Type: Case Studies & Projects
Catchment Partnerships can increase their capacity and become more effective by focusing on how they interact with communities to motivate them to get involved – whether that be through raising awareness, providing volunteering opportunities or offering citizen science training.
Individuals and local communities play a crucial role in improving the water environment, from volunteering and campaigning to monitoring water quality, and their involvement is essential. There are some golden rules catchment partnerships can follow to engage with the public, and encourage them to get more involved with the water environment:
Enhancing the ability of community groups to get involved with on the ground projects, as well as influencing decision-making, will mean that change is not only accelerated but will be longer lasting. We have produced some helpful ‘top tips’ to help catchment partnerships identify the opportunities to work with community groups to increase their capacity, influence and impact.
These tops tips were generated from a more detailed report examining the capacity of civil society to influence the water environment and identifying some key lessons.
It is important for the local community to understand the value of their local river and the resources it provides. In September 2016, Westcountry Rivers Trust (WRT), through WaterLIFE, held a Community Drop-In Session & Workshop for the residents of Millbrook, a village in the Tamar catchment that had been impacted by flooding. This event allowed for a discussion to be held regarding the environmental challenges Millbrook is facing and how these challenges could be managed in the future.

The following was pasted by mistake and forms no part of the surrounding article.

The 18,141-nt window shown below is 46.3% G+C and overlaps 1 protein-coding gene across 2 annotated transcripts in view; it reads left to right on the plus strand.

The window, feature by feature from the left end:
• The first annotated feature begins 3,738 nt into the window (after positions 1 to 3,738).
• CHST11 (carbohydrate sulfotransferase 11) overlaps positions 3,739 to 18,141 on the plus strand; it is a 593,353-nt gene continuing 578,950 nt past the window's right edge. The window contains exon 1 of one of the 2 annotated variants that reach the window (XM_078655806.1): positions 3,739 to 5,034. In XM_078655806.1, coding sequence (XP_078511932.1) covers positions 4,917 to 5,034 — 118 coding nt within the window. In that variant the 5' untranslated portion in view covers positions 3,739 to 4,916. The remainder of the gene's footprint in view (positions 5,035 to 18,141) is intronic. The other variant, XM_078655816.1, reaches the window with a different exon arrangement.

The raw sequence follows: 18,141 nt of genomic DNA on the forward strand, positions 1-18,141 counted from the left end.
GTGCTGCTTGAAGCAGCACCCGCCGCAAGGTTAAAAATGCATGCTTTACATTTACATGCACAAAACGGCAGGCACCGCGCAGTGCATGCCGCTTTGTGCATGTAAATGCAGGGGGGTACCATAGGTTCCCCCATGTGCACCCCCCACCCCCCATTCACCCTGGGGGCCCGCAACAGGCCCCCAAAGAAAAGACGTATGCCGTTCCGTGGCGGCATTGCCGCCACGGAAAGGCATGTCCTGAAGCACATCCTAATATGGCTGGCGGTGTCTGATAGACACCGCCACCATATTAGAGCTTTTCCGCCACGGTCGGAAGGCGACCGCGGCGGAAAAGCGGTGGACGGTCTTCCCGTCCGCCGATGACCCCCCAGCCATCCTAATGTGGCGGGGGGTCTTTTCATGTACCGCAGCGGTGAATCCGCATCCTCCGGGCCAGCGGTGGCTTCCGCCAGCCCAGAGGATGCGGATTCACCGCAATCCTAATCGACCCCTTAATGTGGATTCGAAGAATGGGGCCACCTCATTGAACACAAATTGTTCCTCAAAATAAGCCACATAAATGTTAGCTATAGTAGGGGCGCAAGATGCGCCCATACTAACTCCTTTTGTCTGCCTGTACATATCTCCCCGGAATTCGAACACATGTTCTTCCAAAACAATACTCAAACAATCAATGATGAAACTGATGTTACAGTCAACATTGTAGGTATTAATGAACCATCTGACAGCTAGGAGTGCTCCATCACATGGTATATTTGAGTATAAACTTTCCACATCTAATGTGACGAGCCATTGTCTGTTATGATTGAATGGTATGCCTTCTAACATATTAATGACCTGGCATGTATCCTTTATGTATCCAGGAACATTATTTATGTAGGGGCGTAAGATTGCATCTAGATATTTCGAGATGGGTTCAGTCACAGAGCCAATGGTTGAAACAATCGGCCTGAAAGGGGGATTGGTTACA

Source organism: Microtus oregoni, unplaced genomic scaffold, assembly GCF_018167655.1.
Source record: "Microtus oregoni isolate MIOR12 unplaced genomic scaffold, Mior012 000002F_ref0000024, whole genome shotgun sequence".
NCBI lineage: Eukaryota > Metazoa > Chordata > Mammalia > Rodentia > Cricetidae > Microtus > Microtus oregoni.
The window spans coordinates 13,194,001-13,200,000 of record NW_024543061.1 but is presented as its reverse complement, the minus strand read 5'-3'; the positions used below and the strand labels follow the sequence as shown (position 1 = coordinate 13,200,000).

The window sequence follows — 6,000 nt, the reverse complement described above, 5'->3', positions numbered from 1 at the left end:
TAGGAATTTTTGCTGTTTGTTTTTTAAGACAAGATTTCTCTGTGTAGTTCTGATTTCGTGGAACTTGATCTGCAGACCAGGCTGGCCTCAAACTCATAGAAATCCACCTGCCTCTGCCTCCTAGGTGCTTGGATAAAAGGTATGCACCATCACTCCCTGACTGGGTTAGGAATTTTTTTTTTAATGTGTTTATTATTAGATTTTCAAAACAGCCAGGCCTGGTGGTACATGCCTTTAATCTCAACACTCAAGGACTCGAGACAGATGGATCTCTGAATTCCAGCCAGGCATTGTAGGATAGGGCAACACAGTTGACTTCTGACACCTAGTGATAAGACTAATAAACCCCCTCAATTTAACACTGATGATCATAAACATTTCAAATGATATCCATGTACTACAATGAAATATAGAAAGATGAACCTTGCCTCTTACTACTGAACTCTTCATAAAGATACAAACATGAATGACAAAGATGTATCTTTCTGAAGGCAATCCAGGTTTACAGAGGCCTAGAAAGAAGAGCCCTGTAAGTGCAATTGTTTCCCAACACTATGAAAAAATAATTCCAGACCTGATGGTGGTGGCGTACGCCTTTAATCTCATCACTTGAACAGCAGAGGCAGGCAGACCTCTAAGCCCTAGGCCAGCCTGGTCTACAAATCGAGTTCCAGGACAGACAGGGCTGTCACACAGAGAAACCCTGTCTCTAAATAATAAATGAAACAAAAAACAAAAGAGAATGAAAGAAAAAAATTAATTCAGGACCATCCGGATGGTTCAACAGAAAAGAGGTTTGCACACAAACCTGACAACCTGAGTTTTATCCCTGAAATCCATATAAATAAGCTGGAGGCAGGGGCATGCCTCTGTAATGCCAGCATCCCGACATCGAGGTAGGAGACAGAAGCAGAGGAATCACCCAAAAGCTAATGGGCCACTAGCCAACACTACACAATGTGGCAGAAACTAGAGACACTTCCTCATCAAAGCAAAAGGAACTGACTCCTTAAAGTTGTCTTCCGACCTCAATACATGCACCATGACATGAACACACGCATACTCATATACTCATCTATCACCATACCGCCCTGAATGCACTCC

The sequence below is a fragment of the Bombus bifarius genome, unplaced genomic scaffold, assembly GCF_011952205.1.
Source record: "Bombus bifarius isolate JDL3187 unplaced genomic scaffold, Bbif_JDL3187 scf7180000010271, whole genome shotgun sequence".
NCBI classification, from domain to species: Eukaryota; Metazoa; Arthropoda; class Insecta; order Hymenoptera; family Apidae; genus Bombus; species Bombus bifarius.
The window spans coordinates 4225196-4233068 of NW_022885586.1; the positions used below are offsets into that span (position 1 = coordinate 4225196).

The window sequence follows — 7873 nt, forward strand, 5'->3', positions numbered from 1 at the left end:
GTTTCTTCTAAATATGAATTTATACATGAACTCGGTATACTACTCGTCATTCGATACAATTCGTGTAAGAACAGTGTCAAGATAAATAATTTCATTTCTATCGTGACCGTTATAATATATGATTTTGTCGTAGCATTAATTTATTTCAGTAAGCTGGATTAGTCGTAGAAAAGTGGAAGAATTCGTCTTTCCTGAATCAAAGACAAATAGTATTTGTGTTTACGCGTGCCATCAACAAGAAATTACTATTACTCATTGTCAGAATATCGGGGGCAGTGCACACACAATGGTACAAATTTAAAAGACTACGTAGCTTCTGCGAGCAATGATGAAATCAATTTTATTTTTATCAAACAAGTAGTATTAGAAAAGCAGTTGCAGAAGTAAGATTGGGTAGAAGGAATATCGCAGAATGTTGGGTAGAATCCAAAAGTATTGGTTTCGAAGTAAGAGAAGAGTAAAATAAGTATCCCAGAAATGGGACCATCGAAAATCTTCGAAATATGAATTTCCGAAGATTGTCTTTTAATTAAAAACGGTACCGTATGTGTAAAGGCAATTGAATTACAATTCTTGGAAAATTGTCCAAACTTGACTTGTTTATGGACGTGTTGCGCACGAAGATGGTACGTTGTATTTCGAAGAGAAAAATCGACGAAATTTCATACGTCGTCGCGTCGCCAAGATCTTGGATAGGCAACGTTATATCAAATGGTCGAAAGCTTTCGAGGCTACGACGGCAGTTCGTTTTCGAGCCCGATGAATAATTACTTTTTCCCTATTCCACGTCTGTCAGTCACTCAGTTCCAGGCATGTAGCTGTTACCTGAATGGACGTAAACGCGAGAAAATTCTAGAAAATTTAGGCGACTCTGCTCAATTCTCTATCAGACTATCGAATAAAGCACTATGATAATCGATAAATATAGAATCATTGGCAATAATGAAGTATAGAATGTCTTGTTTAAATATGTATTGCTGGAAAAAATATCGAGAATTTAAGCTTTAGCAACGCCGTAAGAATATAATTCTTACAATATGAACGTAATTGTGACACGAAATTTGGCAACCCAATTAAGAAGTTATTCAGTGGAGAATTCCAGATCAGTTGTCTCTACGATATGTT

Defra’s Local Action Project (LAP), led by Westcountry Rivers Trust, helped local communities discover their vision for where they live and helped them to form effective partnerships. It produced a toolkit that allows communities to:
There are over 100 catchment partnerships across England – and all are very different. Some are large with an established brand and others are newer, yet to create an identity for the partnership. WaterLIFE has shown how creating an identify for the partnership and river can help inspire local communities and others to get involved.
In summer 2015, Westcountry Rivers Trust, through WaterLIFE, hit the road on a summer tour to explore the current feeling about what communities (schools, businesses and individuals) living in the Tamar catchment thought about their water environment. People living and working in the Tamar catchment were invited to share their photos and stories about what the river meant to them and to create their own artwork inspired by the river and local environment.
The tour culminated in the My Tamar Festival.
It is important for Catchment Partnerships to shout about what they have achieved and share successes; along with tools, resources and lessons that other partnerships can use. Communicating success is also important to secure funding streams, as it is essentially a record of what a partnership has and can deliver. These two resources will help you understand more about communicating success:
Achieving success through partnerships includes the essential ingredients to getting a partnership started; expanding a partnership; case studies to show best practice and successes; and also points to the tools available to partnerships.
Working together for a healthy water environment showcases a range of projects going on across the country to demonstrate the success of partnership working.